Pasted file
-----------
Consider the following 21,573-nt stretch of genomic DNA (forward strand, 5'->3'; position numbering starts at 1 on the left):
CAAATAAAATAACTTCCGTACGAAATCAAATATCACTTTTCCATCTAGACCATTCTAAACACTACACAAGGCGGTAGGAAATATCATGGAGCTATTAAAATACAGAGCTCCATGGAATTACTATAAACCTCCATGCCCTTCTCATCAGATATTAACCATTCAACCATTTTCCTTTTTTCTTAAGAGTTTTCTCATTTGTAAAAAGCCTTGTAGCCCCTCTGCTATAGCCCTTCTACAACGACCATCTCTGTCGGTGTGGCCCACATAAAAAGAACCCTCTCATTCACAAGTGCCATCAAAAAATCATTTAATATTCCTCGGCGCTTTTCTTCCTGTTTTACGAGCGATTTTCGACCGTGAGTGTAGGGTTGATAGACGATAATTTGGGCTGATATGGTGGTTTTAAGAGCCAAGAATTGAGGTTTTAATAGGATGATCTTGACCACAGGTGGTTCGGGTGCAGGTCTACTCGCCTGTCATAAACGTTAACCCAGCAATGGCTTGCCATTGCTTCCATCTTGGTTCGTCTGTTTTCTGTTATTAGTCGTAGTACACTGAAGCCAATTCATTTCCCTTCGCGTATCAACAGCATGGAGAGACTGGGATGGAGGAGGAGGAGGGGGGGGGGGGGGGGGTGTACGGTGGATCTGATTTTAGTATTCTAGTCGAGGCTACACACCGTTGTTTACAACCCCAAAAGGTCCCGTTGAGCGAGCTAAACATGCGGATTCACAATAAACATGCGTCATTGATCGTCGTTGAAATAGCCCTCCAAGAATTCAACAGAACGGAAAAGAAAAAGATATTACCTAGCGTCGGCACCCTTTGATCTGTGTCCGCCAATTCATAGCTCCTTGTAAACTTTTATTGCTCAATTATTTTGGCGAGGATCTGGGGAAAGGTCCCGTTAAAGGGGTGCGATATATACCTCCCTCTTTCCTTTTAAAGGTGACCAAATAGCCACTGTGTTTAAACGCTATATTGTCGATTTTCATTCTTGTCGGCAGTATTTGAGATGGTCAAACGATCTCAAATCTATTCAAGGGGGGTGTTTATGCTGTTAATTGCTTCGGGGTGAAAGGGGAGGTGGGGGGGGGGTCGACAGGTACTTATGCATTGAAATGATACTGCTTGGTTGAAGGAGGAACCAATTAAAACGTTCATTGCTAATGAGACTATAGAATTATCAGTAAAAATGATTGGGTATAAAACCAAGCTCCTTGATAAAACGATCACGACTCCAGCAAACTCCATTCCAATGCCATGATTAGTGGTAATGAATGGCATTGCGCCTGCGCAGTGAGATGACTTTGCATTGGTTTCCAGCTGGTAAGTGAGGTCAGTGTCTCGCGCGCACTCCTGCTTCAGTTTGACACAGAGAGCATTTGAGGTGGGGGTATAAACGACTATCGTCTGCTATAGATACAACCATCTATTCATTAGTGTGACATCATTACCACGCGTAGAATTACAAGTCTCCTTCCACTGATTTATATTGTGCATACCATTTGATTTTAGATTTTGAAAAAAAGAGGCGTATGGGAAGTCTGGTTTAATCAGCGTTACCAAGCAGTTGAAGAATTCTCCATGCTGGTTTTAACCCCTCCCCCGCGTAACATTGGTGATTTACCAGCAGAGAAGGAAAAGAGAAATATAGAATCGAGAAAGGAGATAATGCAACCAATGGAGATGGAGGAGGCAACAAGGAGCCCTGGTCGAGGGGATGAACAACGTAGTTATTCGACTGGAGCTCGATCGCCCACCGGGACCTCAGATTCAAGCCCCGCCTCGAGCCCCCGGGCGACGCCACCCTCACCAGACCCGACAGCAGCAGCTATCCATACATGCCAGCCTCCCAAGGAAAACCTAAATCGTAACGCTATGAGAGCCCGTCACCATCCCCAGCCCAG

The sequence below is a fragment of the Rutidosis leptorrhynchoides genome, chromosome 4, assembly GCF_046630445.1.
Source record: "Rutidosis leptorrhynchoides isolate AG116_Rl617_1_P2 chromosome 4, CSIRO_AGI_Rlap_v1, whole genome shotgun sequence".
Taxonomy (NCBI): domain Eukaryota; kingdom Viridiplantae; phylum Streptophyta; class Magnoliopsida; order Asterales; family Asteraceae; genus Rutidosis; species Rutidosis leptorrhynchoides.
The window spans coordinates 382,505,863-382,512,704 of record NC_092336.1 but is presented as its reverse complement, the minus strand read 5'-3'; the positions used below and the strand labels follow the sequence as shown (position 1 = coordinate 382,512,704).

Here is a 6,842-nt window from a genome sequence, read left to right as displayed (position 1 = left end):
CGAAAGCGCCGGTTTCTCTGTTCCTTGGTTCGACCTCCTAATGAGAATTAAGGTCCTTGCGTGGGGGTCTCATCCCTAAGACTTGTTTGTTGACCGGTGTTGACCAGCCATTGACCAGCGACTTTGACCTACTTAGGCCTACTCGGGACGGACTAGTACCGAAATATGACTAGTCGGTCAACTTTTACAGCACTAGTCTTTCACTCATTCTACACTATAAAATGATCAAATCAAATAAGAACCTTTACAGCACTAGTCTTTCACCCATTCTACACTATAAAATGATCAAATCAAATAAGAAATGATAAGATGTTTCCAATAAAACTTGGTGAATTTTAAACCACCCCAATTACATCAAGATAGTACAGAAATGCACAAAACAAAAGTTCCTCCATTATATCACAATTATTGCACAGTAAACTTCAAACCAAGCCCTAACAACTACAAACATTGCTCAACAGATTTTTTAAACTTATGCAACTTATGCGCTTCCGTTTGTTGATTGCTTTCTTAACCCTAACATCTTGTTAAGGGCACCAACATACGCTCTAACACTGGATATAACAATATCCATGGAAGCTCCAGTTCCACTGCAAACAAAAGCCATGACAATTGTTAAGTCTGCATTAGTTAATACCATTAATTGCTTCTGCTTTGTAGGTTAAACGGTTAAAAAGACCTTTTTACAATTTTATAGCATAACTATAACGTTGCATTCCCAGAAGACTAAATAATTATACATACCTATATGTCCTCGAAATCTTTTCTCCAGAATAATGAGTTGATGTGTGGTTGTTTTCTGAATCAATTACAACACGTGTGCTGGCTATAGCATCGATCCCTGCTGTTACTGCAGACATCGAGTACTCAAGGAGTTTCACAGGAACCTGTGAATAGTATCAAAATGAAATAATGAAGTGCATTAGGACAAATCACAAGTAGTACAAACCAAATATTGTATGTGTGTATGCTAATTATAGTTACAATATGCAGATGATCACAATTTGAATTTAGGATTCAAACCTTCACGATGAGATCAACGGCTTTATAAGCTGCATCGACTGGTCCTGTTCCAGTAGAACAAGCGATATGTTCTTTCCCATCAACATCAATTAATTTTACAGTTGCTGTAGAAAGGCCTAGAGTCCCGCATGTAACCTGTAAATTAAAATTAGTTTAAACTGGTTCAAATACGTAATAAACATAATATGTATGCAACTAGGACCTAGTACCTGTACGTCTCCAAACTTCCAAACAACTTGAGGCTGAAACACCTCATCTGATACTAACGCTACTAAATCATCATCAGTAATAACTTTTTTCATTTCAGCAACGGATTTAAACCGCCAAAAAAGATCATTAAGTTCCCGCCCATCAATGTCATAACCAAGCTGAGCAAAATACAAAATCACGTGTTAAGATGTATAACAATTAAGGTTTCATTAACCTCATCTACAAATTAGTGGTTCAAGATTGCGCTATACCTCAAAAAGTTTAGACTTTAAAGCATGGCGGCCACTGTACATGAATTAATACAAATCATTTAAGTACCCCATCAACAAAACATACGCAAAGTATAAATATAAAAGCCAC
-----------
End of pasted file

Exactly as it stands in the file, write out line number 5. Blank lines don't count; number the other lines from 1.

Taxonomy (NCBI): domain Eukaryota; kingdom Viridiplantae; phylum Streptophyta; class Magnoliopsida; order Asterales; family Asteraceae; genus Rutidosis; species Rutidosis leptorrhynchoides.